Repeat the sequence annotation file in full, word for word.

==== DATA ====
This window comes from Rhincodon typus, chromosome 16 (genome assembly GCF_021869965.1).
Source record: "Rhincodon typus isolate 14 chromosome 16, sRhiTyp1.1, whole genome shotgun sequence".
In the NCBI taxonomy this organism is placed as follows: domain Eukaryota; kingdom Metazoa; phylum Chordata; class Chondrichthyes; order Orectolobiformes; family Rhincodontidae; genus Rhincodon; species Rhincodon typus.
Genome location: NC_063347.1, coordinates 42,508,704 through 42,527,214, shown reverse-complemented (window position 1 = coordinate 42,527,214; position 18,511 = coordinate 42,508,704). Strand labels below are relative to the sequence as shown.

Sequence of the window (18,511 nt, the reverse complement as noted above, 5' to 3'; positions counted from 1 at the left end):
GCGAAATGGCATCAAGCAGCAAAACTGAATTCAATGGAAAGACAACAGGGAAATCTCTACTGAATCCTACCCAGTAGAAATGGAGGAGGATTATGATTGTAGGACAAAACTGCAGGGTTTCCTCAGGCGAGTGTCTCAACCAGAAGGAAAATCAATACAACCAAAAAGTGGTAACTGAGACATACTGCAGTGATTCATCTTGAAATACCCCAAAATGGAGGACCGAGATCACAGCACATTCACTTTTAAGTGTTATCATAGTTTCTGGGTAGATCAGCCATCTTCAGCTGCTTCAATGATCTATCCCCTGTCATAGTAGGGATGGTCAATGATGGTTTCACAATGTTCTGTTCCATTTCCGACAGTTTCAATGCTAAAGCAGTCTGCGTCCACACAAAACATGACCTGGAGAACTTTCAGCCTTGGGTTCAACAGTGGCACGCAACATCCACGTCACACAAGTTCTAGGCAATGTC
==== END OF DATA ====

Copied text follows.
This window comes from Rhincodon typus, chromosome 16 (genome assembly GCF_021869965.1).
Source record: "Rhincodon typus isolate 14 chromosome 16, sRhiTyp1.1, whole genome shotgun sequence".
In the NCBI taxonomy this organism is placed as follows: domain Eukaryota; kingdom Metazoa; phylum Chordata; class Chondrichthyes; order Orectolobiformes; family Rhincodontidae; genus Rhincodon; species Rhincodon typus.
Genome location: NC_063347.1, coordinates 42,508,704 through 42,527,214, shown reverse-complemented (window position 1 = coordinate 42,527,214; position 18,511 = coordinate 42,508,704). Strand labels below are relative to the sequence as shown.

Sequence of the window (18,511 nt, the reverse complement as noted above, 5' to 3'; positions counted from 1 at the left end):
GCGAAATGGCATCAAGCAGCAAAACTGAATTCAATGGAAAGACAACAGGGAAATCTCTACTGAATCCTACCCAGTAGAAATGGAGGAGGATTATGATTGTAGGACAAAACTGCAGGGTTTCCTCAGGCGAGTGTCTCAACCAGAAGGAAAATCAATACAACCAAAAAGTGGTAACTGAGACATACTGCAGTGATTCATCTTGAAATACCCCAAAATGGAGGACCGAGATCACAGCACATTCACTTTTAAGTGTTATCATAGTTTCTGGGTAGATCAGCCATCTTCAGCTGCTTCAATGATCTATCCCCTGTCATAGTAGGGATGGTCAATGATGGTTTCACAATGTTCTGTTCCATTTCCGACAGTTTCAATGCTAAAGCAGTCTGCGTCCACACAAAACATGACCTGGAGAACTTTCAGCCTTGGGTTCAACAGTGGCACGCAACATCCACGTCACACAAGTTCTAGGCAATGTC